FSEM1010-07.FSEM: Just Say Know.F15.Berkson,Mark

Faculty Name

Mark Berkson

Document Type






Course Subject


Course Number


Course Section


Course Title

FSEM: Just Say Know

Academic Term and Year

Fall 2015



Area of Study


Course Description

Should adults be able to decide what they put into their own bodies? Should the state be able to tell us what we can and cannot ingest? If so, what criteria should be employed in deciding what should be legal and what should be illegal? What should be the penalties for violating these laws? Is the taking of a drug (e.g., peyote) for religious purposes protected by the First Amendment? Should employers have the right to test their employees for evidence of drug use? Should farmers be allowed to grow hemp? How should children be educated about drugs? Is a “Drug War” the most appropriate or productive metaphor for addressing issues of drug use and abuse? What are the alternatives? And what is a “drug” anyway? These are just some of the questions we will be exploring in this seminar. It is clear that drug policy is one of the most important issues in America today. Its impact extends to the spheres of law and criminal justice, economics, race, civil liberties, religious freedom, agriculture, public health and foreign policy. And yet there was no meaningful discussion of drug policy from either Barack Obama or Mitt Romney during the entire presidential campaign. What can account for this silence? The country seems to be deeply divided on these issues. While some politicians call for a more punitive approach, many states are trying new approaches (including the legalization of cannabis), and governors and mayors from across the ideological spectrum are calling for the reform of drug laws. In this course, we will explore a number of approaches to drug policy, ranging from total prohibition to complete legalization, as well as numerous positions in between. We will read a variety of different kinds of texts, including autobiographical accounts of drug addicts whose habits have destroyed their lives; artists and writers whose drug use plays a part in the creative process; prisoners who are serving 20 year sentences for first-time offenses; and religious seekers for whom drugs are part of the spiritual quest. We will also read scholarly treatments of the issue, such as Mark Kleiman’s Against Excess, Carl Hart’s High Price, Rod Evans’ Drug Legalization: For and Against, and Michelle Alexander’s The New Jim Crow. We will hear from guest speakers and watch films that address drug-related issues. Students will write papers dealing with different aspects of drug policy; these papers will be brought together in a manual complete with policy recommendations at the end of the course.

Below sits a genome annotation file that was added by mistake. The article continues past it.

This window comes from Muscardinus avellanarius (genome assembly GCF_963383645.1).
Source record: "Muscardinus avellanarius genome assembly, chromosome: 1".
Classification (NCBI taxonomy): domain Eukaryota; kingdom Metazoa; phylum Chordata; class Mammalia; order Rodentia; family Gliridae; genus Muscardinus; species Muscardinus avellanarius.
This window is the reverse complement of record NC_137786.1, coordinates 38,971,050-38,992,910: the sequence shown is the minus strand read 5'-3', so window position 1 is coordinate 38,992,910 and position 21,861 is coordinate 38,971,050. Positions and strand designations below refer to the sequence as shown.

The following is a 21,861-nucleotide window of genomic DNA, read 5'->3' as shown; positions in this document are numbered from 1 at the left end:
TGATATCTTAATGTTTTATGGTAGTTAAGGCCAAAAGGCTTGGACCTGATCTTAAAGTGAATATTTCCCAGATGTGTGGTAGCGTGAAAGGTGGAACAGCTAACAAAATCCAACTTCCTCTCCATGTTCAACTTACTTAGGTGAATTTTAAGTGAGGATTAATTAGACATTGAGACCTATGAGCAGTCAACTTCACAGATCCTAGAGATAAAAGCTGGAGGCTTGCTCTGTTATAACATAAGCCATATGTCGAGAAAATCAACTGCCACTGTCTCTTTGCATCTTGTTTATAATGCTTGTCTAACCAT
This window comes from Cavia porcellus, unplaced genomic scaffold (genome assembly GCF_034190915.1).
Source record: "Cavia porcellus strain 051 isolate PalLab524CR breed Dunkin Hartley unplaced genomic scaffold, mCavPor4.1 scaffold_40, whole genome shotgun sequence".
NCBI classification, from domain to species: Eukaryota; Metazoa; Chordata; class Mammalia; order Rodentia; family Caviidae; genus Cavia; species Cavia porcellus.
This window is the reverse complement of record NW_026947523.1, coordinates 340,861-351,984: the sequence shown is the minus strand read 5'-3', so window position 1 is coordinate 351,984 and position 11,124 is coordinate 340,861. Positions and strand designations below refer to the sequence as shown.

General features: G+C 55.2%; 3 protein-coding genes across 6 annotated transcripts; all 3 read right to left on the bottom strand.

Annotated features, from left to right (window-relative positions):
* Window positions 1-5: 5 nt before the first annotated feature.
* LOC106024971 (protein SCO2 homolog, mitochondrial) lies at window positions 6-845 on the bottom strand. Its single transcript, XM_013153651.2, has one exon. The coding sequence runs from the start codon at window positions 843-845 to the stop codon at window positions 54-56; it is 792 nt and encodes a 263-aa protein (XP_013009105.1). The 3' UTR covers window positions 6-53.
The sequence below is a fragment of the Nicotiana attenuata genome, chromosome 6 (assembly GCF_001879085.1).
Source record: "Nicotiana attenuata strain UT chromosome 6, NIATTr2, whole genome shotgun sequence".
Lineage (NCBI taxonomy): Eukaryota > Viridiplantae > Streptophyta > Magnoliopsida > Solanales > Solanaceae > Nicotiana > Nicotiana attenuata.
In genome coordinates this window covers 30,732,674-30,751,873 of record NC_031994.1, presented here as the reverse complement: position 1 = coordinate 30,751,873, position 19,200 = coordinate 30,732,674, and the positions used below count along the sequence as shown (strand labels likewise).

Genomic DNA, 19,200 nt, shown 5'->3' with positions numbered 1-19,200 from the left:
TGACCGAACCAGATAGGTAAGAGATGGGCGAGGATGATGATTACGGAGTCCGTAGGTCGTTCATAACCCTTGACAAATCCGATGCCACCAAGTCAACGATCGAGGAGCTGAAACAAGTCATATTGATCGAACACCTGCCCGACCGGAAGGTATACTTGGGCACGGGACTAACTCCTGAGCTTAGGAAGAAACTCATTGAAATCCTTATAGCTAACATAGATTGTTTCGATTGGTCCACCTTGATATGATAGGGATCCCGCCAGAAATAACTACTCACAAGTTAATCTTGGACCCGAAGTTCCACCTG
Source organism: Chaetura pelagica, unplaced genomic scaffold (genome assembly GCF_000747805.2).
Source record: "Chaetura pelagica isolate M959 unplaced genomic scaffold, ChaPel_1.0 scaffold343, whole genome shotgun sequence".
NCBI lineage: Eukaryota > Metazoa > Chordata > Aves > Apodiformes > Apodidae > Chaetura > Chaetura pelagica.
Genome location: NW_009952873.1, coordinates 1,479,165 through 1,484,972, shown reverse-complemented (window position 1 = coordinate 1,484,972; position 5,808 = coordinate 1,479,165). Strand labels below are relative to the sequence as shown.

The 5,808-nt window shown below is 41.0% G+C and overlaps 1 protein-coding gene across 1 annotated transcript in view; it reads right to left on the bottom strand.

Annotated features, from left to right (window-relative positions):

This document is currently not available here.